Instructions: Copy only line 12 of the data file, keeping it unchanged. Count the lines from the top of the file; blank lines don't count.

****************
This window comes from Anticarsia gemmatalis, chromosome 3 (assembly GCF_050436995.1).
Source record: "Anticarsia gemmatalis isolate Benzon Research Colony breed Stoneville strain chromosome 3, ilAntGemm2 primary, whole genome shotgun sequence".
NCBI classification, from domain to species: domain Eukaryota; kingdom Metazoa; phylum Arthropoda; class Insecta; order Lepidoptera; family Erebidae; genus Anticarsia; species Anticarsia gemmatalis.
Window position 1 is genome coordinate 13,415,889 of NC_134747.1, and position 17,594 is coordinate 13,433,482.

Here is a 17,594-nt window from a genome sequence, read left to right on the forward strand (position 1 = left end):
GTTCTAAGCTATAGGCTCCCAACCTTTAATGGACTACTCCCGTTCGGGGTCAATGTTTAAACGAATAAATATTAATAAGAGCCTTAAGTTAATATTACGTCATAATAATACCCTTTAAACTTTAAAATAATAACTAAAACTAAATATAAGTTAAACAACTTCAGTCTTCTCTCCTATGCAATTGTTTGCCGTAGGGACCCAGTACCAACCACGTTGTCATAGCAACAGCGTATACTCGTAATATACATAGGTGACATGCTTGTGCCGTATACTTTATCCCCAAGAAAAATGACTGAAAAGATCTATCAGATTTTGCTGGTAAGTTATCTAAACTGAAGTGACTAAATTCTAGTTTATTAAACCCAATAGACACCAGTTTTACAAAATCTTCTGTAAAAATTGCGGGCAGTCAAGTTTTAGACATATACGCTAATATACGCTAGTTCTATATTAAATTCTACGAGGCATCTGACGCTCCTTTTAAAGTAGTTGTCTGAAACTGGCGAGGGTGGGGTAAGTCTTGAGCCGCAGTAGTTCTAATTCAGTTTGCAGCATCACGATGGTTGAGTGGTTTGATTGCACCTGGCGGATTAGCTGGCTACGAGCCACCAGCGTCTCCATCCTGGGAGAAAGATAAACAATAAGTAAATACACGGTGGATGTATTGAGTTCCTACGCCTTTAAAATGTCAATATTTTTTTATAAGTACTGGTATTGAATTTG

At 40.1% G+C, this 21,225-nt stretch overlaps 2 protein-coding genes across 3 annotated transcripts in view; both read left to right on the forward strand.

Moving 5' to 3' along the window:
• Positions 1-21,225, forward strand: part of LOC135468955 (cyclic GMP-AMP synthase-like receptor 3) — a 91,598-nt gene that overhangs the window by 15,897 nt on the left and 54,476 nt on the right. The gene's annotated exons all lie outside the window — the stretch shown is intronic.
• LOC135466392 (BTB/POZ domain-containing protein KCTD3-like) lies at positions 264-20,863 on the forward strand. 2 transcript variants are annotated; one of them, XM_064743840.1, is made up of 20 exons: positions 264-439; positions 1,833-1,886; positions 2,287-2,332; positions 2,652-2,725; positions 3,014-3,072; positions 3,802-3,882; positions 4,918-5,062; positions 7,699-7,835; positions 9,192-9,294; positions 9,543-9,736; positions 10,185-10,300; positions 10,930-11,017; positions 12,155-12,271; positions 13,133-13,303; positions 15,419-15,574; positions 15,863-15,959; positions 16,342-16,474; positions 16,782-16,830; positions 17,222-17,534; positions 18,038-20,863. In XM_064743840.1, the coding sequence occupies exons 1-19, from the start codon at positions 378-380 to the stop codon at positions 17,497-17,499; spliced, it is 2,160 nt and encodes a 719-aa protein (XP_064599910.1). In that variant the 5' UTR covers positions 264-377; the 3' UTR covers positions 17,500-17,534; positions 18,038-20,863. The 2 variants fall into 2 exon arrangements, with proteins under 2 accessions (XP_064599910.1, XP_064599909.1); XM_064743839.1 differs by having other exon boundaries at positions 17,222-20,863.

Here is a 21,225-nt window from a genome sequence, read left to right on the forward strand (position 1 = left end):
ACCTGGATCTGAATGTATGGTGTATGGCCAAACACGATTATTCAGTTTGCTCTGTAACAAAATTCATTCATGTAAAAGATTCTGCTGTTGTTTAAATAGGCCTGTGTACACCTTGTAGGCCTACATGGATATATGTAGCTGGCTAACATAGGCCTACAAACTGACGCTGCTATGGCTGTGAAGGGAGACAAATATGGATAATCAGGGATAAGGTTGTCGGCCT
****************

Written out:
ACCTGGATCTGAATGTATGGTGTATGGCCAAACACGATTATTCAGTTTGCTCTGTAACAAAATTCATTCATGTAAAAGATTCTGCTGTTGTTTAAATAGGCCTGTGTACACCTTGTAGGCCTACATGGATATATGTAGCTGGCTAACATAGGCCTACAAACTGACGCTGCTATGGCTGTGAAGGGAGACAAATATGGATAATCAGGGATAAGGTTGTCGGCCT